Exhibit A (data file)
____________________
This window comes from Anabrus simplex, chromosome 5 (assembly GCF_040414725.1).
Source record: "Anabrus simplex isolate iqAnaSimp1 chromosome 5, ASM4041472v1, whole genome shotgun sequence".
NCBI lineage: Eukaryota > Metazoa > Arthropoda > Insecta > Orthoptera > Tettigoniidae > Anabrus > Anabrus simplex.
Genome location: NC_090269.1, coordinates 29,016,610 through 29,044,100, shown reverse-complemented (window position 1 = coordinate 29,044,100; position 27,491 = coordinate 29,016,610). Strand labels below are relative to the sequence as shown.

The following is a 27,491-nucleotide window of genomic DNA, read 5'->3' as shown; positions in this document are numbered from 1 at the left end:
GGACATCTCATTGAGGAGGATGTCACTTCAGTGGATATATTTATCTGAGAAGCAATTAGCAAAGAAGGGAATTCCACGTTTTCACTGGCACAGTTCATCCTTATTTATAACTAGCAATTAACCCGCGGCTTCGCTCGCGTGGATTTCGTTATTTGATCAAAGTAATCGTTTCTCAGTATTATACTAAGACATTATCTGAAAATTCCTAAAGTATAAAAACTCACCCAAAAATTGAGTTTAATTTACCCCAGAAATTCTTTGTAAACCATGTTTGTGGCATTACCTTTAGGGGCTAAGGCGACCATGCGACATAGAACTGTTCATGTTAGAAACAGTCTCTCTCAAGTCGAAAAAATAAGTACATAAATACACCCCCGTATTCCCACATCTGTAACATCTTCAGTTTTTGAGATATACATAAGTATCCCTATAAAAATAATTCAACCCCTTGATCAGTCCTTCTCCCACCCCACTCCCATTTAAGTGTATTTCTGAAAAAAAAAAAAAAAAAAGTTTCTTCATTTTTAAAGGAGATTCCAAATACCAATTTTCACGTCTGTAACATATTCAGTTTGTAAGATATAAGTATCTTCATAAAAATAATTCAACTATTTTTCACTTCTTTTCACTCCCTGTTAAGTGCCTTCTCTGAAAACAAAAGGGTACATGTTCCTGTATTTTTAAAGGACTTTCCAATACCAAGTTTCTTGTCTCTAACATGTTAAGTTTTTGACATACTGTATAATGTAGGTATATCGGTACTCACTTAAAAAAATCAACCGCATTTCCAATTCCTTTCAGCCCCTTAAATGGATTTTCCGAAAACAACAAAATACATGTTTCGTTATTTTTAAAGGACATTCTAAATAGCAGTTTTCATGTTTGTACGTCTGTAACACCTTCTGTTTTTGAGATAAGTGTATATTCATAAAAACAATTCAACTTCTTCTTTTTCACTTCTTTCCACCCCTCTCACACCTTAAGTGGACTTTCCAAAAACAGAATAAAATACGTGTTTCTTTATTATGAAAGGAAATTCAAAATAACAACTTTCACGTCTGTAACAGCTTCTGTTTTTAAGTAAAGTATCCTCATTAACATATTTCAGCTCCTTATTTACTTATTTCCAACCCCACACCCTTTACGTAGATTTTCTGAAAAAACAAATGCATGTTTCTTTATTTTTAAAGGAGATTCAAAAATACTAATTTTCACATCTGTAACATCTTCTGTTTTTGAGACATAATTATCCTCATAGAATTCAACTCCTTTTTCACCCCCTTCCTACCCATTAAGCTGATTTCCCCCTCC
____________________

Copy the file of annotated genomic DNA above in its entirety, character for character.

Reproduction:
This window comes from Anabrus simplex, chromosome 5 (assembly GCF_040414725.1).
Source record: "Anabrus simplex isolate iqAnaSimp1 chromosome 5, ASM4041472v1, whole genome shotgun sequence".
NCBI lineage: Eukaryota > Metazoa > Arthropoda > Insecta > Orthoptera > Tettigoniidae > Anabrus > Anabrus simplex.
Genome location: NC_090269.1, coordinates 29,016,610 through 29,044,100, shown reverse-complemented (window position 1 = coordinate 29,044,100; position 27,491 = coordinate 29,016,610). Strand labels below are relative to the sequence as shown.

The following is a 27,491-nucleotide window of genomic DNA, read 5'->3' as shown; positions in this document are numbered from 1 at the left end:
GGACATCTCATTGAGGAGGATGTCACTTCAGTGGATATATTTATCTGAGAAGCAATTAGCAAAGAAGGGAATTCCACGTTTTCACTGGCACAGTTCATCCTTATTTATAACTAGCAATTAACCCGCGGCTTCGCTCGCGTGGATTTCGTTATTTGATCAAAGTAATCGTTTCTCAGTATTATACTAAGACATTATCTGAAAATTCCTAAAGTATAAAAACTCACCCAAAAATTGAGTTTAATTTACCCCAGAAATTCTTTGTAAACCATGTTTGTGGCATTACCTTTAGGGGCTAAGGCGACCATGCGACATAGAACTGTTCATGTTAGAAACAGTCTCTCTCAAGTCGAAAAAATAAGTACATAAATACACCCCCGTATTCCCACATCTGTAACATCTTCAGTTTTTGAGATATACATAAGTATCCCTATAAAAATAATTCAACCCCTTGATCAGTCCTTCTCCCACCCCACTCCCATTTAAGTGTATTTCTGAAAAAAAAAAAAAAAAAAGTTTCTTCATTTTTAAAGGAGATTCCAAATACCAATTTTCACGTCTGTAACATATTCAGTTTGTAAGATATAAGTATCTTCATAAAAATAATTCAACTATTTTTCACTTCTTTTCACTCCCTGTTAAGTGCCTTCTCTGAAAACAAAAGGGTACATGTTCCTGTATTTTTAAAGGACTTTCCAATACCAAGTTTCTTGTCTCTAACATGTTAAGTTTTTGACATACTGTATAATGTAGGTATATCGGTACTCACTTAAAAAAATCAACCGCATTTCCAATTCCTTTCAGCCCCTTAAATGGATTTTCCGAAAACAACAAAATACATGTTTCGTTATTTTTAAAGGACATTCTAAATAGCAGTTTTCATGTTTGTACGTCTGTAACACCTTCTGTTTTTGAGATAAGTGTATATTCATAAAAACAATTCAACTTCTTCTTTTTCACTTCTTTCCACCCCTCTCACACCTTAAGTGGACTTTCCAAAAACAGAATAAAATACGTGTTTCTTTATTATGAAAGGAAATTCAAAATAACAACTTTCACGTCTGTAACAGCTTCTGTTTTTAAGTAAAGTATCCTCATTAACATATTTCAGCTCCTTATTTACTTATTTCCAACCCCACACCCTTTACGTAGATTTTCTGAAAAAACAAATGCATGTTTCTTTATTTTTAAAGGAGATTCAAAAATACTAATTTTCACATCTGTAACATCTTCTGTTTTTGAGACATAATTATCCTCATAGAATTCAACTCCTTTTTCACCCCCTTCCTACCCATTAAGCTGATTTCCCCCTCC